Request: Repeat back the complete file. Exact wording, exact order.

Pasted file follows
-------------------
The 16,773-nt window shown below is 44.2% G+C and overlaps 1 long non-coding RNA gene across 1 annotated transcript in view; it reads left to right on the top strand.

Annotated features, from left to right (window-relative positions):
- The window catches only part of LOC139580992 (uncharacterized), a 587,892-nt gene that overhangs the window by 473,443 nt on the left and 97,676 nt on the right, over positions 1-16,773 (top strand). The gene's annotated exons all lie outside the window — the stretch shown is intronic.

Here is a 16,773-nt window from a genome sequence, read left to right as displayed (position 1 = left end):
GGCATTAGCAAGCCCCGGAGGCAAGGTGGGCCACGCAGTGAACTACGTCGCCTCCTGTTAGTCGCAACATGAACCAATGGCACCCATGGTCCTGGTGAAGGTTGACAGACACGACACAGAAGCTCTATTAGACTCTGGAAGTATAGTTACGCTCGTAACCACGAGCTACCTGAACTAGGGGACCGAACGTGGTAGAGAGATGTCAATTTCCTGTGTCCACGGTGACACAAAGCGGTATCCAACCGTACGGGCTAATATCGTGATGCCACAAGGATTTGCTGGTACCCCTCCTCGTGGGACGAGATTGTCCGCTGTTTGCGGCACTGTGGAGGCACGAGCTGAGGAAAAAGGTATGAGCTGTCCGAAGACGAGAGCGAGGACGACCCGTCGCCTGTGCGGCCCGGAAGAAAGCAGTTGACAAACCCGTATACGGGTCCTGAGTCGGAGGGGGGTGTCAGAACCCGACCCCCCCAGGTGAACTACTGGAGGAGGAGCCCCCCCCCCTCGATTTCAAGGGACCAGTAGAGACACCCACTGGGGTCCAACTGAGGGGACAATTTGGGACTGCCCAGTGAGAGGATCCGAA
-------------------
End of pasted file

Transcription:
The 16,773-nt window shown below is 44.2% G+C and overlaps 1 long non-coding RNA gene across 1 annotated transcript in view; it reads left to right on the top strand.

Annotated features, from left to right (window-relative positions):
- The window catches only part of LOC139580992 (uncharacterized), a 587,892-nt gene that overhangs the window by 473,443 nt on the left and 97,676 nt on the right, over positions 1-16,773 (top strand). The gene's annotated exons all lie outside the window — the stretch shown is intronic.

Here is a 16,773-nt window from a genome sequence, read left to right as displayed (position 1 = left end):
GGCATTAGCAAGCCCCGGAGGCAAGGTGGGCCACGCAGTGAACTACGTCGCCTCCTGTTAGTCGCAACATGAACCAATGGCACCCATGGTCCTGGTGAAGGTTGACAGACACGACACAGAAGCTCTATTAGACTCTGGAAGTATAGTTACGCTCGTAACCACGAGCTACCTGAACTAGGGGACCGAACGTGGTAGAGAGATGTCAATTTCCTGTGTCCACGGTGACACAAAGCGGTATCCAACCGTACGGGCTAATATCGTGATGCCACAAGGATTTGCTGGTACCCCTCCTCGTGGGACGAGATTGTCCGCTGTTTGCGGCACTGTGGAGGCACGAGCTGAGGAAAAAGGTATGAGCTGTCCGAAGACGAGAGCGAGGACGACCCGTCGCCTGTGCGGCCCGGAAGAAAGCAGTTGACAAACCCGTATACGGGTCCTGAGTCGGAGGGGGGTGTCAGAACCCGACCCCCCCAGGTGAACTACTGGAGGAGGAGCCCCCCCCCCTCGATTTCAAGGGACCAGTAGAGACACCCACTGGGGTCCAACTGAGGGGACAATTTGGGACTGCCCAGTGAGAGGATCCGAA